How to Make Cauliflower Rice
Here’s how to make it with and without a food processor.
By Myo Quinn for Food Network Kitchen
Cauliflower rice is a deliciously light, low-carb alternative to regular rice, other grains or couscous. With a neutral flavor and toothsome texture, this versatile veggie is the perfect blank canvas for many flavors – and it's easy to make.
1. Trim the leaves.
Slice off and remove any leaves that are attached to the stem. Gently shave off any brown spots on the head of the cauliflower.
2. Trim the head into florets.
Place the cauliflower crown down onto your cutting board and trim the cauliflower into florets, cutting away as much stem as possible. You can save the trimmed stems and leaves for roasting – they’re edible and tasty.
3. Transfer the florets to a food processor in batches.
Overcrowding the food processor will result in unevenly-sized cauliflower rice. For a large head of cauliflower, you’ll want to work in three batches. Transfer the batches to a food processor fitted with a blade attachment.
No food processor? No problem. You can use a box grarter instead. Cut the cauliflower into quarters and carefully grate the crowns into a large bowl.
4. Pulse the florets.
Short pulses work best; a steady run will puree the cauliflower instead of turning it into rice. Pulse until the mixture is finely chopped and uniform and resembles couscous.
5. Wring out the excess water.
Transfer the cauliflower rice to a clean dishtowel, wrap up the rice and wring out all the excess moisture. It’s important to wring out as much as possible, because excess moisture makes the cauliflower rice limp and soggy.
6. Enjoy the raw cauliflower rice immediately.
You can enjoy cauliflower rice raw, but it’ll start to smell sulfuric as it sits, so eat it immediately in a crunch salad or salsa!
7. Or cook it.
Heat some olive oil in a large nonstick skillet over medium. Add the rice and season with salt, stirring occasionally with a wooden spoon until it’s golden brown around the edges.
Store cooked cauliflower rice for up to 5 days. It’ll keep in an airtight container in the fridge.
Now that you’re a pro at making cauliflower rice, we’ve rounded up a few of our favorite recipes for your future cauliflower rice adventures.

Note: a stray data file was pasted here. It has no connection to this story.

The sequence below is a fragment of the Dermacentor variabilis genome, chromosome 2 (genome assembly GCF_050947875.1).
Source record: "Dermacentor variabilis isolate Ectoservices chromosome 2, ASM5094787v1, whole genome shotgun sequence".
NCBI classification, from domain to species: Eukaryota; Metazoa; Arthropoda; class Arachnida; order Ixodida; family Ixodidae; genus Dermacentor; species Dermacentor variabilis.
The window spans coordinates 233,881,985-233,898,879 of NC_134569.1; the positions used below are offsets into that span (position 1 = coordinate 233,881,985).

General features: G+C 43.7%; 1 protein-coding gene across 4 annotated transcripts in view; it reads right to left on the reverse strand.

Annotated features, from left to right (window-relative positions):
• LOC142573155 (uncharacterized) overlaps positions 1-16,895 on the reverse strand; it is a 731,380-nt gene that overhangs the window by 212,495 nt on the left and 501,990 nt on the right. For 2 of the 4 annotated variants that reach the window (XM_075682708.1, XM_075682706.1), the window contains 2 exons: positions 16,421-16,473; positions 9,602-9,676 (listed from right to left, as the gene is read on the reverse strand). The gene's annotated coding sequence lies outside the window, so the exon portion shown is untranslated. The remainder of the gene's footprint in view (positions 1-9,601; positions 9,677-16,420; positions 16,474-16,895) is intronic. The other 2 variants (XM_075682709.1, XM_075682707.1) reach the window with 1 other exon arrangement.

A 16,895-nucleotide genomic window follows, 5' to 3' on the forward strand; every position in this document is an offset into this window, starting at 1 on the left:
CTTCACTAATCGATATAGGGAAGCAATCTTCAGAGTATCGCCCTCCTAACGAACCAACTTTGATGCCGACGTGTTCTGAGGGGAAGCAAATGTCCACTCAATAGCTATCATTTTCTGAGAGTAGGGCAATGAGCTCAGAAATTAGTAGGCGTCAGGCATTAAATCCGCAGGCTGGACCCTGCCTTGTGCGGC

Cauliflower Fried Rice
The cauliflower rice in this recipe becomes crispy, evoking real fried rice. That’s because you’ll bake the cauliflower rice in in the oven to dry it out before adding it into your skillet.
Healthy Sicilian Cauliflower Rice
HEALTHY SICILIAN CAULIFLOWER RICE, Food Network Kitchen, Food Network, GoldenRaisins, Cauliflower, Olive Oil, Onion, Almonds, Capers, Garlic, Lemon, Pepper Flake,Parsley,HEALTHY SICILIAN CAULIFLOWER RICE, Food Network Kitchen, Food Network, Golden Raisins, Cauliflower, Olive Oil, Onion, Almonds, Capers, Garlic, Lemon, Pepper Flake, Parsley
Matt Armendariz, 2014, Television Food Network, G.P. All Rights Reserved
Meet a fluffy cauliflower rice pilaf that’s filled with plum raisins, lemon zest and pine nuts.
Tex-Mex Cauliflower Rice Salad
Pst, this hearty salad starts with a bag of pre-riced cauliflower, which you can buy at many supermarkets. Although you’re totally welcome to use your homemade cauliflower rice.
Baked Cauliflower Tots
Matt Armendariz, 2014, Television Food Network, G.P. All Rights Reserved.
Cauliflower rice is shaped into tater tots and breaded in crispy rice cereal as a crunchy gluten-free coating. A hot oven (and a little cooking spray) gets you a crackling exterior without deep frying.
Spiced Steak with Cauliflower Rice
This cauliflower rice is cooked in the steak pan drippings along with stuffing-inspired flavors including celery, almonds, dried cranberries and garlic.